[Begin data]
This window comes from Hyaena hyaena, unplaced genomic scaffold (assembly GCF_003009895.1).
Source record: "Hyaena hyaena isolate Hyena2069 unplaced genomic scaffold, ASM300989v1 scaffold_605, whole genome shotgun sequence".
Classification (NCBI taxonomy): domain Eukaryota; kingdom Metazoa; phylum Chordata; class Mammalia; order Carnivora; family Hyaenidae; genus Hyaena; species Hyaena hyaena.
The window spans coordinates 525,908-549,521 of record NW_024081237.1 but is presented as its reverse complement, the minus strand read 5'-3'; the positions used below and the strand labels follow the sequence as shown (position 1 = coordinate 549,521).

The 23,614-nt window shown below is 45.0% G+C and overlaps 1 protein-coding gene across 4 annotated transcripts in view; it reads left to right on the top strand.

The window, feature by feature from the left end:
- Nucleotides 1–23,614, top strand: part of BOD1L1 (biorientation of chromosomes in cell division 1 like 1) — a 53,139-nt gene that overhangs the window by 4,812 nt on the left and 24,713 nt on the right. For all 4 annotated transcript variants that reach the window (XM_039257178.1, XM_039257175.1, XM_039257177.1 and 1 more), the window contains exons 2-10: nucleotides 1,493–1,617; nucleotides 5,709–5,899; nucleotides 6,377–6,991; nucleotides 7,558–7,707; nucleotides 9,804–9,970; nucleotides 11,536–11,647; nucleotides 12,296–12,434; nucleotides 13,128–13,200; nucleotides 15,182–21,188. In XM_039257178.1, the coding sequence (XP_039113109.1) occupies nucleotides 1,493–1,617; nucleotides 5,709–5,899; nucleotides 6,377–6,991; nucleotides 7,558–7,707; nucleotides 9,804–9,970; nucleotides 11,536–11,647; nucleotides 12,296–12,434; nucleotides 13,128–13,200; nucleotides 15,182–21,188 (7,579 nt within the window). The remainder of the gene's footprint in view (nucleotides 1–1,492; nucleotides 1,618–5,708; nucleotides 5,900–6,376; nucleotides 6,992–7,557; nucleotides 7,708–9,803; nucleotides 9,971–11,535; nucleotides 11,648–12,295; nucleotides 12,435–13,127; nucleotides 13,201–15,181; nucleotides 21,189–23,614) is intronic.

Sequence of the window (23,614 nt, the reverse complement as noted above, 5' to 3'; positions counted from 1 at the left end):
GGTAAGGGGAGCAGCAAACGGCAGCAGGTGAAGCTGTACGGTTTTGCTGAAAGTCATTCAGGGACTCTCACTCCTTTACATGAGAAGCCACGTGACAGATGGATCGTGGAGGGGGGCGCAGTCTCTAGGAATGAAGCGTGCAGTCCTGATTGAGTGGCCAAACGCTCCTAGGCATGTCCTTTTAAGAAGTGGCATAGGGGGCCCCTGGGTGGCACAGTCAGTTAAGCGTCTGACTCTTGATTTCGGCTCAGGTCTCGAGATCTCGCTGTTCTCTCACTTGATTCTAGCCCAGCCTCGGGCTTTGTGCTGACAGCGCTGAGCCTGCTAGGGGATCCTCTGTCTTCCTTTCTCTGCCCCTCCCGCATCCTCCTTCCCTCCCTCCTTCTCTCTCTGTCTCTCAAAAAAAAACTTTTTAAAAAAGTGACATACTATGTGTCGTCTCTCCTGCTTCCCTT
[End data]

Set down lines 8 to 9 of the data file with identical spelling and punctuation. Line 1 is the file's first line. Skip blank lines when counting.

Sequence of the window (23,614 nt, the reverse complement as noted above, 5' to 3'; positions counted from 1 at the left end):
GGTAAGGGGAGCAGCAAACGGCAGCAGGTGAAGCTGTACGGTTTTGCTGAAAGTCATTCAGGGACTCTCACTCCTTTACATGAGAAGCCACGTGACAGATGGATCGTGGAGGGGGGCGCAGTCTCTAGGAATGAAGCGTGCAGTCCTGATTGAGTGGCCAAACGCTCCTAGGCATGTCCTTTTAAGAAGTGGCATAGGGGGCCCCTGGGTGGCACAGTCAGTTAAGCGTCTGACTCTTGATTTCGGCTCAGGTCTCGAGATCTCGCTGTTCTCTCACTTGATTCTAGCCCAGCCTCGGGCTTTGTGCTGACAGCGCTGAGCCTGCTAGGGGATCCTCTGTCTTCCTTTCTCTGCCCCTCCCGCATCCTCCTTCCCTCCCTCCTTCTCTCTCTGTCTCTCAAAAAAAAACTTTTTAAAAAAGTGACATACTATGTGTCGTCTCTCCTGCTTCCCTT